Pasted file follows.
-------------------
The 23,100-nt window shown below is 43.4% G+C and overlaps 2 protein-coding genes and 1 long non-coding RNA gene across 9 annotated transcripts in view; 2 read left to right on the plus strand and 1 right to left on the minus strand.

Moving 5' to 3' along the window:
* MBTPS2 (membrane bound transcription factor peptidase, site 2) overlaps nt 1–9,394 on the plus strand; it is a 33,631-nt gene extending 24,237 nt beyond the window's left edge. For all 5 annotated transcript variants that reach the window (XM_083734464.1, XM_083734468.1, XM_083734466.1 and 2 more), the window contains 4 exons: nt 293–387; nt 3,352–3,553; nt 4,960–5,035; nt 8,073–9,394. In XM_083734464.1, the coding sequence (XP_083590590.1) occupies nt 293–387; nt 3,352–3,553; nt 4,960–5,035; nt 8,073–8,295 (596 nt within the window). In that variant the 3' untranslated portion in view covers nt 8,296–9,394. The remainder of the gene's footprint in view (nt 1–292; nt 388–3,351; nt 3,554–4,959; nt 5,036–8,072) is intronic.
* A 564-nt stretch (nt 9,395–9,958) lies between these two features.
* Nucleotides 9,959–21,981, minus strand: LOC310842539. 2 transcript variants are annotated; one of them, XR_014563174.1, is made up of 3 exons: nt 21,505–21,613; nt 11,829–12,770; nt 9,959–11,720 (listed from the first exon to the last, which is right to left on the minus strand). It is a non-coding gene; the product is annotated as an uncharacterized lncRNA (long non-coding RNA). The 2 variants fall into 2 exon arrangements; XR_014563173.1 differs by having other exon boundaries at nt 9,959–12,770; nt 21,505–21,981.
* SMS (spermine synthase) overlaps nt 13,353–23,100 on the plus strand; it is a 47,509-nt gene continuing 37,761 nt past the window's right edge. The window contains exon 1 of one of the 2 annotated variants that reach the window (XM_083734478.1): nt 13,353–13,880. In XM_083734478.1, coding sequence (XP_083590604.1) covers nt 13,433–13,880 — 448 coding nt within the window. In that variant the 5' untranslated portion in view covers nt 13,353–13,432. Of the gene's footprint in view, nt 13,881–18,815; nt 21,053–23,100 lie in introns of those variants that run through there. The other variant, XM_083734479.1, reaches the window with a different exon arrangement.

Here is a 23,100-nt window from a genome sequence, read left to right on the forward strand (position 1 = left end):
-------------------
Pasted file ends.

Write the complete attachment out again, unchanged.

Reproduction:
The 23,100-nt window shown below is 43.4% G+C and overlaps 2 protein-coding genes and 1 long non-coding RNA gene across 9 annotated transcripts in view; 2 read left to right on the plus strand and 1 right to left on the minus strand.

Moving 5' to 3' along the window:
* MBTPS2 (membrane bound transcription factor peptidase, site 2) overlaps nt 1–9,394 on the plus strand; it is a 33,631-nt gene extending 24,237 nt beyond the window's left edge. For all 5 annotated transcript variants that reach the window (XM_083734464.1, XM_083734468.1, XM_083734466.1 and 2 more), the window contains 4 exons: nt 293–387; nt 3,352–3,553; nt 4,960–5,035; nt 8,073–9,394. In XM_083734464.1, the coding sequence (XP_083590590.1) occupies nt 293–387; nt 3,352–3,553; nt 4,960–5,035; nt 8,073–8,295 (596 nt within the window). In that variant the 3' untranslated portion in view covers nt 8,296–9,394. The remainder of the gene's footprint in view (nt 1–292; nt 388–3,351; nt 3,554–4,959; nt 5,036–8,072) is intronic.
* A 564-nt stretch (nt 9,395–9,958) lies between these two features.
* Nucleotides 9,959–21,981, minus strand: LOC310842539. 2 transcript variants are annotated; one of them, XR_014563174.1, is made up of 3 exons: nt 21,505–21,613; nt 11,829–12,770; nt 9,959–11,720 (listed from the first exon to the last, which is right to left on the minus strand). It is a non-coding gene; the product is annotated as an uncharacterized lncRNA (long non-coding RNA). The 2 variants fall into 2 exon arrangements; XR_014563173.1 differs by having other exon boundaries at nt 9,959–12,770; nt 21,505–21,981.
* SMS (spermine synthase) overlaps nt 13,353–23,100 on the plus strand; it is a 47,509-nt gene continuing 37,761 nt past the window's right edge. The window contains exon 1 of one of the 2 annotated variants that reach the window (XM_083734478.1): nt 13,353–13,880. In XM_083734478.1, coding sequence (XP_083590604.1) covers nt 13,433–13,880 — 448 coding nt within the window. In that variant the 5' untranslated portion in view covers nt 13,353–13,432. Of the gene's footprint in view, nt 13,881–18,815; nt 21,053–23,100 lie in introns of those variants that run through there. The other variant, XM_083734479.1, reaches the window with a different exon arrangement.

Here is a 23,100-nt window from a genome sequence, read left to right on the forward strand (position 1 = left end):